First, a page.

On 17 April 2013, the crew of a Piper PA31-350 aircraft, registered VH‑EDV (EDV), were conducting a flight from Flinders Island, Tasmania to Moorabbin Airport, Victoria under instrument flight rules (IFR). During the descent to Moorabbin, the aircraft entered visual meteorological conditions and the crew advised that they intended to track visually via the visual flight rules (VFR) reporting point at Carrum to Moorabbin.
At about the same time, a Cessna R172K, registered VH‑JQQ (JQQ), was in transit via the VFR Coastal Route for the Tyabb, Victoria area. To remain in gliding distance of the coast, the pilot of the single-engine aircraft JQQ, elected to cross the coastline at Ricketts Point. With a clearance obtained from Moorabbin Tower, JQQ transited the western edge of the Moorabbin control zone flying about 1.5 NM off the coast, from Ricketts Point to Carrum at 1,500 ft.
EDV called Moorabbin Tower at Carrum, at about 1,500 ft on a descent profile to arrive at the entry of Moorabbin control zone at the required altitude of 1,000 ft.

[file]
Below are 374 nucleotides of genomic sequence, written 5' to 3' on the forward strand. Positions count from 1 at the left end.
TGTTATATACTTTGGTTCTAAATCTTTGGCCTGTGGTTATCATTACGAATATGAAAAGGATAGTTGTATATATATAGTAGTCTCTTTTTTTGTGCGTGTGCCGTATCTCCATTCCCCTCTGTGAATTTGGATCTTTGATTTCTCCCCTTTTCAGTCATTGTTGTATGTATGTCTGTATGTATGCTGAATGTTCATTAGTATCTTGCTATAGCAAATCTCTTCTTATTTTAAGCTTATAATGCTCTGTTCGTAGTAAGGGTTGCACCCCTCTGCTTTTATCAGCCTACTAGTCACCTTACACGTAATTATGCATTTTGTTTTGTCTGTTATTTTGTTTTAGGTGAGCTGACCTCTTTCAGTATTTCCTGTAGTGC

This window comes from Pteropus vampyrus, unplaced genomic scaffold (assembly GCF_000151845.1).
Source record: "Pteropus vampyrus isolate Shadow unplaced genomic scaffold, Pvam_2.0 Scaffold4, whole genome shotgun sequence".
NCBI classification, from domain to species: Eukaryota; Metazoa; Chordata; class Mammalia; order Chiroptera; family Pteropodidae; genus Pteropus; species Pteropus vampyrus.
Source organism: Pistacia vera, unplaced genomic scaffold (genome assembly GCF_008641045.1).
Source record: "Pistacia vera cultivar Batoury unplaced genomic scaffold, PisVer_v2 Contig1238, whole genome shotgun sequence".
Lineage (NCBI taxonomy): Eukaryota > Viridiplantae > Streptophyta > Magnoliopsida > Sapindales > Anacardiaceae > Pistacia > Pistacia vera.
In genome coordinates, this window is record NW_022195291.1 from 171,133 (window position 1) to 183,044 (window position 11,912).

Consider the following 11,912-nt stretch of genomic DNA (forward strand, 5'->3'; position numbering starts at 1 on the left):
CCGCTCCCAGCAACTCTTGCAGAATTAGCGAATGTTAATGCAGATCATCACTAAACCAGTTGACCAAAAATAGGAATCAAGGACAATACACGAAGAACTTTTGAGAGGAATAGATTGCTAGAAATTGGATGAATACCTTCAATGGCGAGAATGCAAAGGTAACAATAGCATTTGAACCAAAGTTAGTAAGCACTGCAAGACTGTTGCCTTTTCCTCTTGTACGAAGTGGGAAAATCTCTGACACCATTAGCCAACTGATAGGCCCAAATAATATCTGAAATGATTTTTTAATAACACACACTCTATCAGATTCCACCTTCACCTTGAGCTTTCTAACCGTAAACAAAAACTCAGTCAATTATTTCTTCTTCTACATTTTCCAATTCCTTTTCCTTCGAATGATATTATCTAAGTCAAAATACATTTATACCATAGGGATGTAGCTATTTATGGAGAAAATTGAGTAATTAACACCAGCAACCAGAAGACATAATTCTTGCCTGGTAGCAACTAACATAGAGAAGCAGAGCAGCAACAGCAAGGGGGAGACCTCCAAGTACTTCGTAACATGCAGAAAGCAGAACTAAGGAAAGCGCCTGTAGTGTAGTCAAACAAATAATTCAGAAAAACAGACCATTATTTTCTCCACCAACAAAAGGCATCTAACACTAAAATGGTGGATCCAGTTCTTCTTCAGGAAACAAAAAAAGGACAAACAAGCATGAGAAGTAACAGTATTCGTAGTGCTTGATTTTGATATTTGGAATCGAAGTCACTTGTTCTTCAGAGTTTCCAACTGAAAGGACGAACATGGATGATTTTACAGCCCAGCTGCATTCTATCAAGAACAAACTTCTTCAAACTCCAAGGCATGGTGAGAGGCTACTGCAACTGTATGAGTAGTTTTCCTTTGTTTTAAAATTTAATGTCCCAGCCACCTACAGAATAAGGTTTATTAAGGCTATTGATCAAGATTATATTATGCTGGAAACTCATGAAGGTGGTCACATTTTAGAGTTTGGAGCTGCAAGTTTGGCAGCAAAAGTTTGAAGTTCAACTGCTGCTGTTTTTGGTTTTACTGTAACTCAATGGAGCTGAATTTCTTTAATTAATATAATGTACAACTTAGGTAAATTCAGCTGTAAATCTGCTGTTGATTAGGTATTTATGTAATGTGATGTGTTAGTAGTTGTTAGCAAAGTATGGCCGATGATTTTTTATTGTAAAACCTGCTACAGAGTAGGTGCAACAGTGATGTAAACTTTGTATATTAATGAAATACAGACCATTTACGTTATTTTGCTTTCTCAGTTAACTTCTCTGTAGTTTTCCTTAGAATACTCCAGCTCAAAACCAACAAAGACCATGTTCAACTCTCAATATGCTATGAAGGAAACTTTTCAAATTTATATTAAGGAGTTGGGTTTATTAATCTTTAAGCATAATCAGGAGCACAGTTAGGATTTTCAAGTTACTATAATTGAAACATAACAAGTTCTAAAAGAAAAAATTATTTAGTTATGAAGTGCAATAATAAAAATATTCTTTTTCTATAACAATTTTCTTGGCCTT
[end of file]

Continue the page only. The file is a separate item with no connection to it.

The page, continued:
Less than a minute later, at about 1022, just over 5 NM south-west of Moorabbin, the pilot of JQQ saw EDV on a reciprocal track and the ICUS pilot in EDV saw the lights of JQQ. EDV commenced a descending turn to the right, as JQQ commenced a climb to the right, resulting in JQQ passing over EDV with about 200 ft vertical separation.
As a result of this occurrence, the operator of JQQ has advised the Australian Transport Safety Bureau (ATSB) that they are looking at the safest route to track from Westgate Bridge to Tyabb and have initiated consultation with Moorabbin Tower to determine the correct altitude for this leg.
This incident highlights the importance of good flight planning and preparation, in particular complying with tracking instructions for VFR routes. It also highlights the importance of being aware of other aircraft potentially operating in the area, particularly around VFR approach points.